Reason is the only way out for Kenya’s woes
Monday’s day-long standoff between the government and opposition leader Raila Odinga was an unnecessary experiment, which could easily have resulted into untrammelled disaster.
Raila had long promised his supporters to assemble in Nairobi on Monday, March 20, when he and them would have a date with destiny as they would march to State House on that day.
On the other hand, the State, through its many tiers, starting with the presidency downwards, declared that no such meeting would take place.
When the material day came, both sides came out with their own portion of victory.
As promised, the government ensured Raila and his fanatics did not hold any meeting within Nairobi’s city centre or march to State House as they had vowed.
On his side, a defiant Raila, in spite of being blocked from achieving his initial wishes, proved his point by making a tour of some parts of the capital city where he commands unwavering support and received a rapturous reception.
However, what happened on Monday should not have taken place should the antagonists in the duel taken their responsibilities seriously.
In fact, it was by a sheer stroke of luck that the day ended without many harrowing incidents in spite of the many cases of provocation from both Azimio supporters and the security agencies.
Any slight misstep would have led to very dire ramifications. The good thing to come out of that stalemate is that unlike in previous political protests, not many lives were lost—only one student at Maseno University was reported to have died after he was allegedly shot by police. Though no family should have lost any of their loved ones. The unhelpful side of the Monday tiff is that Raila vowed to now have similar protests every Monday and Thursday.
The already strained economy is in for further shocks. Quite a number of the events and utterances leading to March 20 from both sides were unfortunate indeed and should not have been made at all if the antagonists love their country and respect fellow citizens as they claim.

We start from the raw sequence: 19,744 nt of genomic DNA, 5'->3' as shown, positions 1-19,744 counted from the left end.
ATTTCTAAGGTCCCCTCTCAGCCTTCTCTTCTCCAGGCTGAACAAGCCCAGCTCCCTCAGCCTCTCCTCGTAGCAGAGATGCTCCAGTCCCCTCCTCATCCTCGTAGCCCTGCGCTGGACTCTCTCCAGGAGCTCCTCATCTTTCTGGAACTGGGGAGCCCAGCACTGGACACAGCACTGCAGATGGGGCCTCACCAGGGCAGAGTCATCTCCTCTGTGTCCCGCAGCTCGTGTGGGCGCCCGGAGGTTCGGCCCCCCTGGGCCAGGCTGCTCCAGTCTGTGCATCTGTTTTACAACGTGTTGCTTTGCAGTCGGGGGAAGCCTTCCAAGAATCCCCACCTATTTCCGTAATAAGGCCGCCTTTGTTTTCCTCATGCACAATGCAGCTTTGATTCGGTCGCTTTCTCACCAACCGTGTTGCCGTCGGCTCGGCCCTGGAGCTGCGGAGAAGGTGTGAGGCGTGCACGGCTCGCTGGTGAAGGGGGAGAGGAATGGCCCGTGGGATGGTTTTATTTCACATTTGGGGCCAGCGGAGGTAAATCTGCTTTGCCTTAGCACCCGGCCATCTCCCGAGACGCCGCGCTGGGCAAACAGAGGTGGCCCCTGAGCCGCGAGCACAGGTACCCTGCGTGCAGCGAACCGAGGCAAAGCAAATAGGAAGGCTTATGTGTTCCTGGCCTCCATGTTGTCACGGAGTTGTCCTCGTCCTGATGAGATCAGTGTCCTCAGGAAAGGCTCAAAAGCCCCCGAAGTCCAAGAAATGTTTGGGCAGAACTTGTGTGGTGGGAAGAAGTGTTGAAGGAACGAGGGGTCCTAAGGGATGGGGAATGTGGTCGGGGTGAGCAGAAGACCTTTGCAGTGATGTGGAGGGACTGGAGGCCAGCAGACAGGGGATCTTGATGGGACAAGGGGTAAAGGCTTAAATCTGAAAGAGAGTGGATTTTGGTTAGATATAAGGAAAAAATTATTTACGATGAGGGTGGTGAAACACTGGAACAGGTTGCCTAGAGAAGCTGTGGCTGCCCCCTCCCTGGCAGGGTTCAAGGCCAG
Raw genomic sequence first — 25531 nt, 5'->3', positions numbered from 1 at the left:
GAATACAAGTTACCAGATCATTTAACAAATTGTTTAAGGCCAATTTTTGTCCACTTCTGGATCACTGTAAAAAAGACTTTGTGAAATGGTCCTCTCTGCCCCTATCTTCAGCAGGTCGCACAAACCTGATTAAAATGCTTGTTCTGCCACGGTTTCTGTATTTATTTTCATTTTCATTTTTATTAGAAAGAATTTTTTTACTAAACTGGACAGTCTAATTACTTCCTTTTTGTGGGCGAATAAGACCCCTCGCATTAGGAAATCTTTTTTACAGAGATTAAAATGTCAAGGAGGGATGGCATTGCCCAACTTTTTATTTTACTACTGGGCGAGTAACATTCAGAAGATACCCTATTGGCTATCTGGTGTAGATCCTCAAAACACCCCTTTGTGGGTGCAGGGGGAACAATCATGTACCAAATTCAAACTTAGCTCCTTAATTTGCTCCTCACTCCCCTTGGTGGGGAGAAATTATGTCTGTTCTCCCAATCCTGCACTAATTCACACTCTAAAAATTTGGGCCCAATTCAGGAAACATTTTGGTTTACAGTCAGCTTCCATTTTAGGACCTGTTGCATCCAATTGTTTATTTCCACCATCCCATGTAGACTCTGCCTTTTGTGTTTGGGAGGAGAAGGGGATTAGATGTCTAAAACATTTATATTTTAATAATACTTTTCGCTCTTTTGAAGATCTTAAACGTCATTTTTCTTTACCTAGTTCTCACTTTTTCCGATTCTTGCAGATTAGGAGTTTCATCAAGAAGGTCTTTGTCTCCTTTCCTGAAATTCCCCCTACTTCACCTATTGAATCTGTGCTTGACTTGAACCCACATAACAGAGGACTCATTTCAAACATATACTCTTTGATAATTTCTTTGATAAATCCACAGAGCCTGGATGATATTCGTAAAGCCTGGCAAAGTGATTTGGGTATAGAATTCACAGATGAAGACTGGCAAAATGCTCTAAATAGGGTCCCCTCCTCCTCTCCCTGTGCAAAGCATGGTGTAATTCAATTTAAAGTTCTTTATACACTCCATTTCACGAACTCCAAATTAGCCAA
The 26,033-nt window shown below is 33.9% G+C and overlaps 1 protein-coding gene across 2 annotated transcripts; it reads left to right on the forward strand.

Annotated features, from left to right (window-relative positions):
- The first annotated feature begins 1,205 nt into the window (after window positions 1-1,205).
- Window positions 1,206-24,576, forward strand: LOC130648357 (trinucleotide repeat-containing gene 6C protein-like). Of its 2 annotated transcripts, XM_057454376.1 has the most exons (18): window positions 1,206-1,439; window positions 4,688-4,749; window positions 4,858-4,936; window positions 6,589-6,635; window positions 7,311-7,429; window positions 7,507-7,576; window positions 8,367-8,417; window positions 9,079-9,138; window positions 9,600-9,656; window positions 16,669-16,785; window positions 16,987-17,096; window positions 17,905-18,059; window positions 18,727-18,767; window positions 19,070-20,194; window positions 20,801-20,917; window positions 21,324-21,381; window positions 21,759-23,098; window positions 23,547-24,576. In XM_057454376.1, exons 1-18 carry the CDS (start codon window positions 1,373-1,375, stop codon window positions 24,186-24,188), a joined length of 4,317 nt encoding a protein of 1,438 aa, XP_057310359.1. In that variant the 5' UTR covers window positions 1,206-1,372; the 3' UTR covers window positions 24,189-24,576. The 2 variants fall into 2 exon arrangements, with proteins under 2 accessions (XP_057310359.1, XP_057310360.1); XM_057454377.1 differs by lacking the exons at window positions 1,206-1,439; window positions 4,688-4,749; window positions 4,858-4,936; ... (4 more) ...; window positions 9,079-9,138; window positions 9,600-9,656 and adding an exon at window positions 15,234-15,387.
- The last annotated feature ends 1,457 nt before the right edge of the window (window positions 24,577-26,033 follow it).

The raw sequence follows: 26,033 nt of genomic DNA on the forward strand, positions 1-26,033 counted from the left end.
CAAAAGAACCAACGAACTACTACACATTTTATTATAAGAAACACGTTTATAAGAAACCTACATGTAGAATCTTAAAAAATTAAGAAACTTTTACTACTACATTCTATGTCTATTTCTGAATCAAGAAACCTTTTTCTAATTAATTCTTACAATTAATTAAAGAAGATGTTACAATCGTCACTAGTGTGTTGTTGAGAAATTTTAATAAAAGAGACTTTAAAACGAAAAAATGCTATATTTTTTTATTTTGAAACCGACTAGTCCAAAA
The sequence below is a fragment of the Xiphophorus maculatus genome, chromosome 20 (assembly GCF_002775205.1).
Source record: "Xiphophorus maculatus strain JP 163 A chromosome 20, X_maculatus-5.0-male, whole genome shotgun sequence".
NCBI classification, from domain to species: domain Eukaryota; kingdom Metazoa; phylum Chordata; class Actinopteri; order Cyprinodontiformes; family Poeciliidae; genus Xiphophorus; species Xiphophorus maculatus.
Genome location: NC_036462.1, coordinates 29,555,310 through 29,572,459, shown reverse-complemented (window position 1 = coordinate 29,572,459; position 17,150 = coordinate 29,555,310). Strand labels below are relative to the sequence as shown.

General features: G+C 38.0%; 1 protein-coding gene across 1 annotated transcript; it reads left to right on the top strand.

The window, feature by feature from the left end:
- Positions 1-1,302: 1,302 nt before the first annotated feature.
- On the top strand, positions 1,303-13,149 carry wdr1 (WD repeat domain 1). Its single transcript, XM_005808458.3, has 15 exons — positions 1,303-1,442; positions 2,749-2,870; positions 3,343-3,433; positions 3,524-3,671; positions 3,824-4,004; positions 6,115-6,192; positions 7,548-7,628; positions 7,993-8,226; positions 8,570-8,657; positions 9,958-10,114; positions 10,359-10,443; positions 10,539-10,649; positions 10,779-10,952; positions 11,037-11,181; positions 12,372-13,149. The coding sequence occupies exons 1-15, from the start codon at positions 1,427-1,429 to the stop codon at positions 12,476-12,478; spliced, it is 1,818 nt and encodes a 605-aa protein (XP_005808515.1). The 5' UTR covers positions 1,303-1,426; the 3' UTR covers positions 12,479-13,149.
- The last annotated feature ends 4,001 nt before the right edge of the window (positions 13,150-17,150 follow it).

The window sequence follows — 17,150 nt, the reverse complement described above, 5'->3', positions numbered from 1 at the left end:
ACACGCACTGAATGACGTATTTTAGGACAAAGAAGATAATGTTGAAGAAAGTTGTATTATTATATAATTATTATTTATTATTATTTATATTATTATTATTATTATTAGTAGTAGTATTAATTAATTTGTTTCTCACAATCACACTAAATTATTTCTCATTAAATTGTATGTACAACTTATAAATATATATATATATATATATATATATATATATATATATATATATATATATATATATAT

Marketing scorn, ridicule, falsehoods, propaganda, unrealistic demands, skirting around issues of public concern, chest-thumping, hubris, dishonesty, ethnic-driven insolence and lack of respect for one another have drained the import of what each one purports to stand. The late revered politician Kenneth Matiba wrote a book titled Return to reason.
Maybe it is time for our leadership both in government and Opposition just to do that. As well as the rest of Kenyans.
Our country cannot survive on quick sand. Our leaders are spewing so much venom. Kenyans cannot live on such vermin forever. It is time to change.
The drought and famine that are ravaging most parts of Kenya coupled with the sagging economy, rampant insecurity, the high cost of living, poverty and unemployment should give us more reason to think about the country’s future and come up with workable solutions.
Weekend posturing and exchanging epithets in places of worship and public rallies will not offer solutions to the challenges afflicting the country today.
Yes, the time to return to reason is now. No more theatrics and supremacy ego trips. Kenya is not in a good stead. It needs to be stabilised. Not through arrogance and bragging. But through honest and sound policies.
— The author is the Revise Editor at the People Daily newspaper